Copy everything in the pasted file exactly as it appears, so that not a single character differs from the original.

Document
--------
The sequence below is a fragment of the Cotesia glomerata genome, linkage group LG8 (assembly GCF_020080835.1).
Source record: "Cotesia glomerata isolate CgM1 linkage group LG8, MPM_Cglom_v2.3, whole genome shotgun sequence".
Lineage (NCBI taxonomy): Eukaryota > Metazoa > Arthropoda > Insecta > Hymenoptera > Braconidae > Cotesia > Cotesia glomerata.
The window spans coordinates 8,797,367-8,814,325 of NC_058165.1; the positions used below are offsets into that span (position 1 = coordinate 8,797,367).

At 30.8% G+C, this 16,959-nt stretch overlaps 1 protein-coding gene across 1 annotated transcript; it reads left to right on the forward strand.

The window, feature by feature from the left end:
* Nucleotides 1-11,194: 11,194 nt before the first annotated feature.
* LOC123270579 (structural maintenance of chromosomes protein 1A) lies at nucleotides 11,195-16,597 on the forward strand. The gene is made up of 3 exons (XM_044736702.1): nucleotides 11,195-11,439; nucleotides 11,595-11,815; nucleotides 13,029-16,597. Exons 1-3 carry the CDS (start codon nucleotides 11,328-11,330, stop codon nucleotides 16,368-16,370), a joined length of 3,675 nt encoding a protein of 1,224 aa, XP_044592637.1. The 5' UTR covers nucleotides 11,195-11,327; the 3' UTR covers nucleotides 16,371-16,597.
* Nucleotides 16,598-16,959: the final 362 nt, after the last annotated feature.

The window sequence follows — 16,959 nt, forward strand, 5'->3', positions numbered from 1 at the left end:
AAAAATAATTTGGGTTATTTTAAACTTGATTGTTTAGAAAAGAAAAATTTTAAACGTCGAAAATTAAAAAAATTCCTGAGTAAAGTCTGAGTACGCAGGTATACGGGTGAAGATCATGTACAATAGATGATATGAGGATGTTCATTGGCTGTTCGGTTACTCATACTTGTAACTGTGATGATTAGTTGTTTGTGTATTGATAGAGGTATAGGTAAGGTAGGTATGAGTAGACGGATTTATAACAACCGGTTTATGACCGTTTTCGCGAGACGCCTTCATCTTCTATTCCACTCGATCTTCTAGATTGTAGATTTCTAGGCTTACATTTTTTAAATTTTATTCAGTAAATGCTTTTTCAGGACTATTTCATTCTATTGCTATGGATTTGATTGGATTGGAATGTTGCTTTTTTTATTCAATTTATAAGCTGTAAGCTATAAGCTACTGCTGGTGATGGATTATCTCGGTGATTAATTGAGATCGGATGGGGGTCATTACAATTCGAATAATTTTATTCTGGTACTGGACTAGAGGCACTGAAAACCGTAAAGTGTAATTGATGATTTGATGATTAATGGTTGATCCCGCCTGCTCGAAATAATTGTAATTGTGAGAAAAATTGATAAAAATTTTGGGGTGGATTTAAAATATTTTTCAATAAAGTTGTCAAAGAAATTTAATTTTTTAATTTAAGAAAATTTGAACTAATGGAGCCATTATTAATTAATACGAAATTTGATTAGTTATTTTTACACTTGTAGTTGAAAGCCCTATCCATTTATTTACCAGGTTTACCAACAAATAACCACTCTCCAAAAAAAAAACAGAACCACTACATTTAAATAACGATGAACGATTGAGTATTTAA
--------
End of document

The sequence below is a fragment of the Cotesia glomerata genome, linkage group LG8 (assembly GCF_020080835.1).
Source record: "Cotesia glomerata isolate CgM1 linkage group LG8, MPM_Cglom_v2.3, whole genome shotgun sequence".
Lineage (NCBI taxonomy): Eukaryota > Metazoa > Arthropoda > Insecta > Hymenoptera > Braconidae > Cotesia > Cotesia glomerata.
The window spans coordinates 8,797,367-8,814,325 of NC_058165.1; the positions used below are offsets into that span (position 1 = coordinate 8,797,367).

At 30.8% G+C, this 16,959-nt stretch overlaps 1 protein-coding gene across 1 annotated transcript; it reads left to right on the forward strand.

The window, feature by feature from the left end:
* Nucleotides 1-11,194: 11,194 nt before the first annotated feature.
* LOC123270579 (structural maintenance of chromosomes protein 1A) lies at nucleotides 11,195-16,597 on the forward strand. The gene is made up of 3 exons (XM_044736702.1): nucleotides 11,195-11,439; nucleotides 11,595-11,815; nucleotides 13,029-16,597. Exons 1-3 carry the CDS (start codon nucleotides 11,328-11,330, stop codon nucleotides 16,368-16,370), a joined length of 3,675 nt encoding a protein of 1,224 aa, XP_044592637.1. The 5' UTR covers nucleotides 11,195-11,327; the 3' UTR covers nucleotides 16,371-16,597.
* Nucleotides 16,598-16,959: the final 362 nt, after the last annotated feature.

The window sequence follows — 16,959 nt, forward strand, 5'->3', positions numbered from 1 at the left end:
AAAAATAATTTGGGTTATTTTAAACTTGATTGTTTAGAAAAGAAAAATTTTAAACGTCGAAAATTAAAAAAATTCCTGAGTAAAGTCTGAGTACGCAGGTATACGGGTGAAGATCATGTACAATAGATGATATGAGGATGTTCATTGGCTGTTCGGTTACTCATACTTGTAACTGTGATGATTAGTTGTTTGTGTATTGATAGAGGTATAGGTAAGGTAGGTATGAGTAGACGGATTTATAACAACCGGTTTATGACCGTTTTCGCGAGACGCCTTCATCTTCTATTCCACTCGATCTTCTAGATTGTAGATTTCTAGGCTTACATTTTTTAAATTTTATTCAGTAAATGCTTTTTCAGGACTATTTCATTCTATTGCTATGGATTTGATTGGATTGGAATGTTGCTTTTTTTATTCAATTTATAAGCTGTAAGCTATAAGCTACTGCTGGTGATGGATTATCTCGGTGATTAATTGAGATCGGATGGGGGTCATTACAATTCGAATAATTTTATTCTGGTACTGGACTAGAGGCACTGAAAACCGTAAAGTGTAATTGATGATTTGATGATTAATGGTTGATCCCGCCTGCTCGAAATAATTGTAATTGTGAGAAAAATTGATAAAAATTTTGGGGTGGATTTAAAATATTTTTCAATAAAGTTGTCAAAGAAATTTAATTTTTTAATTTAAGAAAATTTGAACTAATGGAGCCATTATTAATTAATACGAAATTTGATTAGTTATTTTTACACTTGTAGTTGAAAGCCCTATCCATTTATTTACCAGGTTTACCAACAAATAACCACTCTCCAAAAAAAAAACAGAACCACTACATTTAAATAACGATGAACGATTGAGTATTTAA